As of Thursday, September 14, 2017
With the economy zipping along at a nice pace, consumers are out there spending their money, as seen in the number of cargo containers that are landing at the nation’s major ports.
The Port of Los Angeles is one example of a busy port that has slogged its way back after it saw its cargo volumes dive in 2008 and 2009.
In July, the port saw its total container traffic jump nearly 16 percent to 796,804 cargo containers passing through its docks compared to the same month last year. So far this year, total volume from January to July has mushroomed 9.5 percent to nearly 5.3 million containers, which includes inbound, outbound and empty boxes.
Ports around the country are equally as busy and may set an all-time record, according to the monthly Global Port Tracker report recently issued by the National Retail Federation and prepared by Hackett Associates. Statistics show that import cargo container volumes are expected to reach a new annual record.
“Consumers are buying more, and retailers are scrambling to import more merchandise to keep up with the demand,” said Jonathan Gold, NRF vice president for supply chain and customs policy. “Docks have been busier than ever as ships unload cargo headed for store shelves, and that’s a good sign both for retail sales and the nation’s economy.”
The report showed that in July – the most recent month with full statistics – import container traffic totaled 1.78 million 20-foot containers, up 9.2 percent from July 2016. It was the highest monthly volume since the NRF began tracking imports in 2000 and beats the previous record set in March 2015 for 1.73 million containers.
However, August is expected to see a 0.1 percent dip from last year with an estimated 1.71 million containers, but it will still be one of the five highest months on record.
Import cargo container volumes for September are forecast to be 1.67 million containers, up 4.7 percent from last year; October at 1.7 million containers, up 2 percent; November at 1.61 million containers, down 2.3 percent; and December at 1.58 million containers, up 0.5 percent.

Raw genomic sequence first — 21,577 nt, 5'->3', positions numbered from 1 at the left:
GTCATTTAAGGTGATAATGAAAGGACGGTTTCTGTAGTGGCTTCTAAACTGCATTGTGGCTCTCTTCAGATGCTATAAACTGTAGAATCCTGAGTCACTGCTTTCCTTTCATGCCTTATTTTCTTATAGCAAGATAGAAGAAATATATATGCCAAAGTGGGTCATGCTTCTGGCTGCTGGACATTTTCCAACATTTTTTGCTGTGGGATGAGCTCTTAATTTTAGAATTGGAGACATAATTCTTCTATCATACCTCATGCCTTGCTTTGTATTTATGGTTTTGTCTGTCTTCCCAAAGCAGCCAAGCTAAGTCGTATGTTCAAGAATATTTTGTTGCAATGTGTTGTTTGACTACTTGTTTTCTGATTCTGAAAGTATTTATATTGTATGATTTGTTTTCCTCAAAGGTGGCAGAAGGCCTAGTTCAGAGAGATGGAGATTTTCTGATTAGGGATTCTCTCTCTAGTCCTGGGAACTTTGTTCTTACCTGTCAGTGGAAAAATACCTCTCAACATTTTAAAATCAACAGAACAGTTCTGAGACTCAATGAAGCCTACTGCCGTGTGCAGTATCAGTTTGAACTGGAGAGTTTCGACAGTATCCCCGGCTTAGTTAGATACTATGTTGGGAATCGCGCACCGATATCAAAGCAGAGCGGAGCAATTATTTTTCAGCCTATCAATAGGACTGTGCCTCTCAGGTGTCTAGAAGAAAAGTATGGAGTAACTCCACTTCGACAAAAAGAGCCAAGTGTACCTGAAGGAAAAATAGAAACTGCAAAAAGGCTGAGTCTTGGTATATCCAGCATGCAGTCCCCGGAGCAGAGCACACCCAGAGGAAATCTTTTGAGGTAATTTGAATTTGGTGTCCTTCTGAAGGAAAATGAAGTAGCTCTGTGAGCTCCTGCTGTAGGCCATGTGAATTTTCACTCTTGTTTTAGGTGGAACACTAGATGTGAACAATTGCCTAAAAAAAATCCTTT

While Hurricane Harvey slowed Gulf Coast cargo in areas like Houston and Hurricane Irma is expected to do the same in Florida, neither is expected to significantly impact national totals.
Growth has slowed from the first half of the year, but major U.S. ports this year are expected to handle 19.7 million containers, topping last year’s previous record of 18.8 million containers, a 4.8 percent boost. That compares with 2016’s 3.1 percent increase over 2015. The first half of 2017 totaled 9.7 million containers, up 7.5 percent from the same period in 2016.
After the busy holiday season, a slowdown is expected for January 2018 with only 1.63 million containers coming in, down 2.6 percent from January 2017.
The NRF said the import numbers come as retail continues a long-term pattern of increased sales. Total retail sales have grown year-over-year every month since November 2009, and retail sales as calculated by NRF – excluding automobiles, gasoline stations and restaurants – have increased year-over-year in all but three months since the beginning of 2010.
Imports are marching along even though the NRF recently downsized its forecast for 2017 retail sales, predicting they would rise between 3.2 percent and 3.8 percent rather than the 3.7 percent to 4.2 percent that had been predicted earlier.
Despite the record imports, Ben Hackett, founder of Hackett Associates, cautioned that cargo volume increases are expected to slow in the coming year.
“2017 is turning out to be a bumper year, causing a sense that growth is unstoppable,” Hackett said. “Taking this view is risky, however. As we look forward, our models are projecting a slowdown. The positive takeaway is that this is a slowdown in growth, not an actual reduction in volume.”
West Coast imports are expected to grow only 0.3 percent during the first half of 2018 over the same period in 2017, Hackett said. On the East Coast, which has been gaining market share from the West Coast, volume should grow 1 percent.